The National Coalition of Anti-Violence Programs (NCAVP) celebrates the release of CeCe McDonald from prison, a young African American transgender woman violently attacked by a group of people in a racist and transphobic hate violence incident in June 2011 in Minneapolis, Minnesota.  Despite being the survivor of this incident of violence, CeCe McDonald was the only person arrested.  She was charged, prosecuted and unjustly convicted and imprisoned, despite overwhelming evidence that she was defending herself from a transphobic attack.  None of her attackers were charged.  In the Spring of 2012, NCAVP monitored Ms. McDonald’s case and in coalition with allied organizations called for the second degree murder charges against her to be dropped.  NCAVP stands in solidarity with Ms. McDonald and her supporters in celebrating the end of her unjust incarceration.

"CeCe McDonald is a living exhibition in resilience, beauty and power. She is also a living example of injustice in our culture,” said writer and advocate Janet Mock.  “When a woman is attacked for merely being herself and sent to prison for daring to survive, we send a message that some lives matter more than others. CeCe McDonald -- and our sisters and siblings who continue fighting back -- remind us daily that our lives are worth fighting for, and that most of all, we matter."

"It is fantastic news that Cece McDonald is being release from prison," said Rebecca Waggoner, Anti-Violence Program Director for OutFront Minnesota and NCAVP member program.  "As this case highlights and as we know from our own work, transgender women of color continue to be disproportionately impacted by violence. OutFront Minnesota's Anti-Violence Program is deeply committed to work to eradicate all of forms of hate violence experienced by our communities."

CeCe McDonald’s experience is all too common.  Transgender women of color face severe and deadly hate violence, including bias and violence from law enforcement, in the United States.  In 2013, NCAVP responded to 14 homicides of transgender women nationally, 93% of whom were people of color.  NCAVP’s most recent Hate Violence Report documented 25 homicides of LGBTQ people in 2012.  53.8% of total homicide victims were transgender women and 73.1% were people of color.  The report also found that transgender people of color and transgender women are almost three times as likely to experience police violence.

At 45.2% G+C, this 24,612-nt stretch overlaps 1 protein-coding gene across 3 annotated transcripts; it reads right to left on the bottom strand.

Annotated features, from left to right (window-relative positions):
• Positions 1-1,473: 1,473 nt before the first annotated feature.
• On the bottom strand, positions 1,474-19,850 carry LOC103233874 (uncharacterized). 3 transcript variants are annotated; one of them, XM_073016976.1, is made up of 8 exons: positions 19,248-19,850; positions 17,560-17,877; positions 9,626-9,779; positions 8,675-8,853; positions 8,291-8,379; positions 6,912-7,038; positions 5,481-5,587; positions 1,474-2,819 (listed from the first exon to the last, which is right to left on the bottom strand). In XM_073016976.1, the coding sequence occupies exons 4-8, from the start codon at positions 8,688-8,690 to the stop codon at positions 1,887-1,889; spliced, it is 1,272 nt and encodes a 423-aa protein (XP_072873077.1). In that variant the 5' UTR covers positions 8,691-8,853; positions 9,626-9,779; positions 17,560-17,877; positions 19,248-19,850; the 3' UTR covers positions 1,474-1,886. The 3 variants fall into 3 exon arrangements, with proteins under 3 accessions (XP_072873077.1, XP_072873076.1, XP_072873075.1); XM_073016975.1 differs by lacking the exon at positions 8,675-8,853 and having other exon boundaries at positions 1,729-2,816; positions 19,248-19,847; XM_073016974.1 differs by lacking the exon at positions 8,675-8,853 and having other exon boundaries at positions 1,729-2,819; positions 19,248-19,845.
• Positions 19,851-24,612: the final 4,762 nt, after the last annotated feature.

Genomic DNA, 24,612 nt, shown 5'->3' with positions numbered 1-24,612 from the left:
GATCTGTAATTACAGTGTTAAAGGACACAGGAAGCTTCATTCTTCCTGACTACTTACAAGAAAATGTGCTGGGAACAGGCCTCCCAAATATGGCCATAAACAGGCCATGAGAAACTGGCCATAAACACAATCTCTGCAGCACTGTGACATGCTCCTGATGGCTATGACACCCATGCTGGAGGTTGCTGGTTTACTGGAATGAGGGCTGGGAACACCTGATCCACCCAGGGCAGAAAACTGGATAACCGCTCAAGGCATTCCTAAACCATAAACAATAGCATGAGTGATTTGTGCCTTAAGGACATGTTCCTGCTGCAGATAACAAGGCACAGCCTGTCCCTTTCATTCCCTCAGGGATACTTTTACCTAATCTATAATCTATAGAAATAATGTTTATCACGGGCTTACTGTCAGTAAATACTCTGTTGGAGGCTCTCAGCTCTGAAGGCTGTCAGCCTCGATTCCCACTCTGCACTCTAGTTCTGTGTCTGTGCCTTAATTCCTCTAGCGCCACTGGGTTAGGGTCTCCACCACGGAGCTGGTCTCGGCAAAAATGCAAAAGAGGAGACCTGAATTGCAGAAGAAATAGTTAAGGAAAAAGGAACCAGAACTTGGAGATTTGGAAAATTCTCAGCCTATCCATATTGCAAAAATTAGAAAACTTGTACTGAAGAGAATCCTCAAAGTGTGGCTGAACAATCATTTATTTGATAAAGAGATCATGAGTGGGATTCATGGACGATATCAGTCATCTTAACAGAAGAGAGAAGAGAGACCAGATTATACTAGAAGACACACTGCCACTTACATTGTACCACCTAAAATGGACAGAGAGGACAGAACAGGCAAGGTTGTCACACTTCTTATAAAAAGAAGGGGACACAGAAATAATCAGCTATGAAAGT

Last week we learned that Jewelyes Gutierrez, a 16-year-old transgender student who defended herself against a group of bullies at Hercules High School in Martinez, California on November 15th 2013, is the sole person charged in the altercation. NCAVP is deeply concerned about the singling out for prosecution of Gutierrez in this instance, as we were with the singling out of CeCe McDonald.

In a society where violence against transgender people is all too often condoned, ignored, and unsolved, CeCe McDonald’s release is a rare victory against transphobic institutional violence.  This is an opportunity for all of us to examine where the system failed a transgender woman of color by incarcerating her for defending herself and the impact that transphobic and racist violence has on transgender women of color.  McDonald’s story of survival is inspiring in a culture where all too often, transgender women of color experience pervasive, deadly violence. 

In recognition of CeCe McDonald and all survivors, NCAVP is committed to uplifting stories of survival and continuing to work to prevent, respond to, and end all forms of violence within and against the LGBTQ and HIV-affected communities.  CeCe McDonald’s survival and release are a victory for LGBTQ communities everywhere.

Support CeCe McDonald: To find out how to support the efforts of CeCe Mcdonald’s support committee, visit

Report Violence: NCAVP encourages anyone who has experienced violence to contact a local anti-violence program.  For help locating an anti-violence program in your area, please contact us.

Get involved: Join NCAVP in our efforts to prevent and respond to LGBTQ and HIV-affected violence.  NCAVP’s efforts include policy advocacy, education, data analysis, and technical assistance.

NCAVP works to prevent, respond to, and end all forms of violence against and within lesbian, gay, bisexual, transgender, queer, and HIV-affected communities. NCAVP is a national coalition of local member programs, affiliate organizations who create systemic and social change. NCAVP is a program of the New York City Anti-Violence Project

By Sue Yacka NCAVP